Doctor of Philosophy
Date of Defense
Steven E. Bruce, Ph.D.
Cognitive Processing Therapy (CPT) has been empirically validated as an efficacious treatment for Posttraumatic Stress Disorder (PTSD) (Resick, Nishith, Weaver, Astin, & Feuer, 2002; Cloitre, 2009). However, a deficiency of affect regulation skills may act as a barrier to the successful implementation of CPT in some cases, as CPT does not contain a module that directly addresses affectivity. The current study examined the relationship between affectivity and CPT by utilizing neuroimaging methodology to assess brain regions consistent with an affect regulation model of PTSD. Thirty-eight female interpersonal trauma survivors with PTSD received CPT, participating in assessment and scanning sessions at pre-treatment and post-treatment. The results indicated that CPT does indeed address affectivity over the course of treatment, with treatment completers reporting significantly greater positive affectivity (PA) and reduced negative affectivity (NA) post-treatment. Significant differences were also observed between the treatment completion and treatment dropout groups, such that individuals who dropped out of treatment exhibited lower levels of PA at pre-treatment. With regard to brain structure at pre-treatment, PA was found to exhibit a significant positive association with volume of the right medial frontal gyrus. The relationship between brain function and affectivity was also examined in treatment completers at pre- and post-treatment. The results and implications of this project are discussed.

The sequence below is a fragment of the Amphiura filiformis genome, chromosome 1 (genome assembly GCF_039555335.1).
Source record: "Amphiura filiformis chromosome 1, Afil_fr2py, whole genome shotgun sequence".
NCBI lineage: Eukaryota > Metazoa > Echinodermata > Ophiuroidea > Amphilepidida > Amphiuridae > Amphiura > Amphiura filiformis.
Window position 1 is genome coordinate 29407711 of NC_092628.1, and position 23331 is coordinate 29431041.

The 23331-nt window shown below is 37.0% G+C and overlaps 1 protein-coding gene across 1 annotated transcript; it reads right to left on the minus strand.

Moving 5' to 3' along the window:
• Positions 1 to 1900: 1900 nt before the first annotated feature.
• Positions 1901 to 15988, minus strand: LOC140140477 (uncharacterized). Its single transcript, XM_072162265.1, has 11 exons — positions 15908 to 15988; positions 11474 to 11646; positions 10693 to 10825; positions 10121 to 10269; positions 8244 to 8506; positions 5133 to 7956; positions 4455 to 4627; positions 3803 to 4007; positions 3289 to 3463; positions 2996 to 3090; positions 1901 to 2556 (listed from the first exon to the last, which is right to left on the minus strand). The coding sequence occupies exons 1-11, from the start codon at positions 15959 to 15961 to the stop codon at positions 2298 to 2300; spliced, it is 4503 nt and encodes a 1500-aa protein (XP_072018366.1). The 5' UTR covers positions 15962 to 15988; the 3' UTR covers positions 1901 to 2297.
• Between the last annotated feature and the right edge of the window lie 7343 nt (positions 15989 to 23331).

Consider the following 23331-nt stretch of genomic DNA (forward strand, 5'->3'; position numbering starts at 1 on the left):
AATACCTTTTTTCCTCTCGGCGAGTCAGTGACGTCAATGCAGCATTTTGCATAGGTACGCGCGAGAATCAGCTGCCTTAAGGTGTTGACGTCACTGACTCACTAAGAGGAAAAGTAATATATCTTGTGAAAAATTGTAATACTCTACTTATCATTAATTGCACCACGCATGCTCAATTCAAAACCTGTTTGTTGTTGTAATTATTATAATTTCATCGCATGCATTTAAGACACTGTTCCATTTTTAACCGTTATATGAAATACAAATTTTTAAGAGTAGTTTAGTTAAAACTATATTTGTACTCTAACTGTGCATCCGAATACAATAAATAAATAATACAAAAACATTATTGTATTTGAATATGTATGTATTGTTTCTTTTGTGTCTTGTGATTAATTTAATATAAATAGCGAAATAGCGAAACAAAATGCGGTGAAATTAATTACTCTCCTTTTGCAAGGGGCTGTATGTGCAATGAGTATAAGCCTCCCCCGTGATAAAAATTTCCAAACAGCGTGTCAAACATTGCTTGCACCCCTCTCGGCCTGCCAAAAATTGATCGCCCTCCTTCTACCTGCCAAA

Brown, Wilson James, "Affectivity, Brain Structure and Function, and Treatment Outcomes in Cognitive Processing Therapy for Posttraumatic Stress Disorder" (2015). Dissertations. 171.